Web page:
“Restoration work ebbs and flows,” Pyne says. “Weather events can contribute to more losses, while mild winters here in the Northeast can reduce claim volume. Our NARD (North American Rstoration Drycleaners) partners in Florida, for instance, and those that border the Gulf of Mexico sometimes see spikes when there is a more active hurricane season and see less volume in quieter years.”

“We experienced a slight decrease at the beginning of the pandemic as clients were worried about having staff in their home,” says Michelle Windsor-Baughman, owner of Dutch Girl Cleaners, based in Walnut Creek, Calif. But her company was prepared. “The very day the shelter-in-place orders took effect in California, we had already fully prepared a protocol to protect staff and clients, along with certifying all staff in biohazard courses for the potential exposure to COVID-19. This information was released the next day to all carriers and contractors, ensuring them we were capable of still serving their clients safely.”

Dutch Girl Cleaners, a Certified Restoration Drycleaning Network (CRDN) member, also had plans in place to handle restoration demands due to wildfires in its part of the state.

While the methods of actually restoring items haven’t been affected by the pandemic, the way cleaners deal with the people involved has changed.

“Adjusters aren’t going out to the claims now,” says Wayne Wudyka, CEO of CRDN, “so they’re relying on us as their eyes and ears more now than ever. And that’s OK because we have service-level agreements signed with these carriers, so they know what to expect, and we’re a trusted vendor.”

“We’ve been able to offer contactless pickup and deliveries, online video inspections, and continued paperless documents,” Holly Murry, president of FRSTeam, says of her organization’s pandemic efforts. “We have also implemented pandemic protocols to ensure higher levels of safety while in homes using personal protective equipment. Our restoration locations with a strong local sales force haven’t seen any lost volume, and many have seen double-digit growth in 2020.”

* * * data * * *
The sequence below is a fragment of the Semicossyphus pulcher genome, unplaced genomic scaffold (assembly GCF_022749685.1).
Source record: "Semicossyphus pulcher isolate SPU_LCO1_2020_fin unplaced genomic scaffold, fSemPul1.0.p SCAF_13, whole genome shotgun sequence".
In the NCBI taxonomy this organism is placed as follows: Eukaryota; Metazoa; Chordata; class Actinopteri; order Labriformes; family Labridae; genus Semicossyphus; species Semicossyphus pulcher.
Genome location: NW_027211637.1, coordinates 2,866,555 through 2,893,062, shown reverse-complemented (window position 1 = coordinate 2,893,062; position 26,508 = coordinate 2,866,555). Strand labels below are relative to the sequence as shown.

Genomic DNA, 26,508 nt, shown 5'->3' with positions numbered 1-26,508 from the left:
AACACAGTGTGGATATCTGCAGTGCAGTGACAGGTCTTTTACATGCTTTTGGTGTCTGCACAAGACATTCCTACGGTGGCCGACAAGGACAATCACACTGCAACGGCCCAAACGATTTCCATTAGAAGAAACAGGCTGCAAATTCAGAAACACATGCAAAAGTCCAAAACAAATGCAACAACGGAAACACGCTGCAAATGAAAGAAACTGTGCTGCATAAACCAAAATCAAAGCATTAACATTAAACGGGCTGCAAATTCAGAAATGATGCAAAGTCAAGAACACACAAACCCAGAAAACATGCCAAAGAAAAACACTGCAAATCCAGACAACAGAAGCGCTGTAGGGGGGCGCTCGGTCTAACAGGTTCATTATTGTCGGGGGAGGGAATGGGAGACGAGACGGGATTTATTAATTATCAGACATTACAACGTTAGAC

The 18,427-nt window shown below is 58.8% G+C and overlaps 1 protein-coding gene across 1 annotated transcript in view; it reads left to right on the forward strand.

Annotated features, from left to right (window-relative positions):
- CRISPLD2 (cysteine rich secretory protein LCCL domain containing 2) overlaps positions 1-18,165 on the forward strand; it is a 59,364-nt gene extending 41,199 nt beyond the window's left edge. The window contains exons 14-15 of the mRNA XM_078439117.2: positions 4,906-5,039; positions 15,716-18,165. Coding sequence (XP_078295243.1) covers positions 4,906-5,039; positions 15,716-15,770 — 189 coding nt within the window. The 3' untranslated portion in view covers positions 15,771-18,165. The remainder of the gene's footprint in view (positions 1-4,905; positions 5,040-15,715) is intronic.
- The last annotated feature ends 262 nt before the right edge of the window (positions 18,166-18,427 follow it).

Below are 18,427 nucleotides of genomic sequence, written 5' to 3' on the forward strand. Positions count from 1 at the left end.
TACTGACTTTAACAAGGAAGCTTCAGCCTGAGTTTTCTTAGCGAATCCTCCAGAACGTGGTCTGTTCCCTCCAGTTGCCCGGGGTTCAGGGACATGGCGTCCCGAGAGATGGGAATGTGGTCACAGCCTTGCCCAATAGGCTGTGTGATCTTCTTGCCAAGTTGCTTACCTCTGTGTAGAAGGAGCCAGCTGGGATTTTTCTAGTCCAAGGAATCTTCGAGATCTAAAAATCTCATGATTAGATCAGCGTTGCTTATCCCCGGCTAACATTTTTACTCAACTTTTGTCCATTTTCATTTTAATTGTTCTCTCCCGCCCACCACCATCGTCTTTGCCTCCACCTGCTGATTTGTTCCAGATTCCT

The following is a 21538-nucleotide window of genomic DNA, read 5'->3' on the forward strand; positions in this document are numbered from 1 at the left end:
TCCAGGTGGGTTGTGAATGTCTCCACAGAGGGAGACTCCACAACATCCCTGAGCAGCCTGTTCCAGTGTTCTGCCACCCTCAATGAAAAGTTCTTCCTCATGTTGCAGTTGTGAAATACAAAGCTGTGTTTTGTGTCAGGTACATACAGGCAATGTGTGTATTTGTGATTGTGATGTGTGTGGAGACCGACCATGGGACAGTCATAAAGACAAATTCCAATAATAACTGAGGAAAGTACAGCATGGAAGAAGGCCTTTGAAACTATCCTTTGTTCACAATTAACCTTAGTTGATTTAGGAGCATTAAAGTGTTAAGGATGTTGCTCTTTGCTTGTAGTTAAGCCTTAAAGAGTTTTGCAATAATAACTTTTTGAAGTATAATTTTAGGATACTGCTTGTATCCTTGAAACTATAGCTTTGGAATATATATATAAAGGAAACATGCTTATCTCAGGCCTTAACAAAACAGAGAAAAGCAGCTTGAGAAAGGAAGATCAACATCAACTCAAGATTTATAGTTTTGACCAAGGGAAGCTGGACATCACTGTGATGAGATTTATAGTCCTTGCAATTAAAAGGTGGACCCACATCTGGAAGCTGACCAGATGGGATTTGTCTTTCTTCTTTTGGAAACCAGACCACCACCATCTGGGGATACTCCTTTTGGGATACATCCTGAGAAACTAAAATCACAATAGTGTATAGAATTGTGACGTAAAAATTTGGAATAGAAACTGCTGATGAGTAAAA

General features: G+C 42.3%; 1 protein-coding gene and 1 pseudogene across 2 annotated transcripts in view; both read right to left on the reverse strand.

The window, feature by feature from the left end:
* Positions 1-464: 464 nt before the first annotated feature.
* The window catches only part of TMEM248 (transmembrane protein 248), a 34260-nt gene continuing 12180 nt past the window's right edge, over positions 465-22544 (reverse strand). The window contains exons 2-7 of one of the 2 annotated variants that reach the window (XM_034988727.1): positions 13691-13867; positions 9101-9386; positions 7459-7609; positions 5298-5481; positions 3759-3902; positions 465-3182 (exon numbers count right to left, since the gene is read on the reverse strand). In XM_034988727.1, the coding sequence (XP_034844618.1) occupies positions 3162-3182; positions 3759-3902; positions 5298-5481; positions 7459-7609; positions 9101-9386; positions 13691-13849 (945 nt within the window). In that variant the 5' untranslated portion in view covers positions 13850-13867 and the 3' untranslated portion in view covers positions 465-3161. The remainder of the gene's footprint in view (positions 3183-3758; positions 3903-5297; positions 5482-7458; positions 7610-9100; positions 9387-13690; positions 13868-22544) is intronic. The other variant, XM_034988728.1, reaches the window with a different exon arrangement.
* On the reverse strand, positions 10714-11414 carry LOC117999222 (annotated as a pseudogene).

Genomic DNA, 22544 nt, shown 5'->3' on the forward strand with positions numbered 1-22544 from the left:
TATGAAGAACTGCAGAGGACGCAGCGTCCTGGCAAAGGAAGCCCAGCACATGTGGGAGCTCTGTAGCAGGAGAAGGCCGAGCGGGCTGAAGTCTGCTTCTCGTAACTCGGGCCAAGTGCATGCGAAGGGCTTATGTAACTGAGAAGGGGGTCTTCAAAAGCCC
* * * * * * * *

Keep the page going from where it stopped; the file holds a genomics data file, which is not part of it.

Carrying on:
Making a Difference

While offering restoration services is tempting when revenue is down from regular drycleaning services, it’s not a step to be taken lightly.

“Do your research,” Murry says. “Restoration is very different from the retail industry. The claim sizes are significantly larger, storage requirements are much bigger, and you are dealing with multiple customers on each claim. Payments can take longer, consistent relationship-building and sales are important for success, and constant communication is critical.”

If you’re prepared, however, Murry believes that it’s well worth it.

“The restoration field can be some of the most rewarding work you will do,” she says. “You get to help people in their time of need, and the joy you can get from customers when you save some of their most precious items is amazing. Getting to be a part of restoring a homeowner’s life, home, and items after a loss can be enormously rewarding.”

Wudyka is grateful for that customer who trusted him with his first restoration job decades earlier: “In our industry, this is probably the only way you can really, truly have a very lasting, important impact on a family’s life, by helping them get back to normal,” he says. “It’s a big responsibility. We take that very seriously — it’s not dry cleaning for us; you’re restoring lives.”

To read Part 1 of this series, click HERE, and for Part 2, click HERE.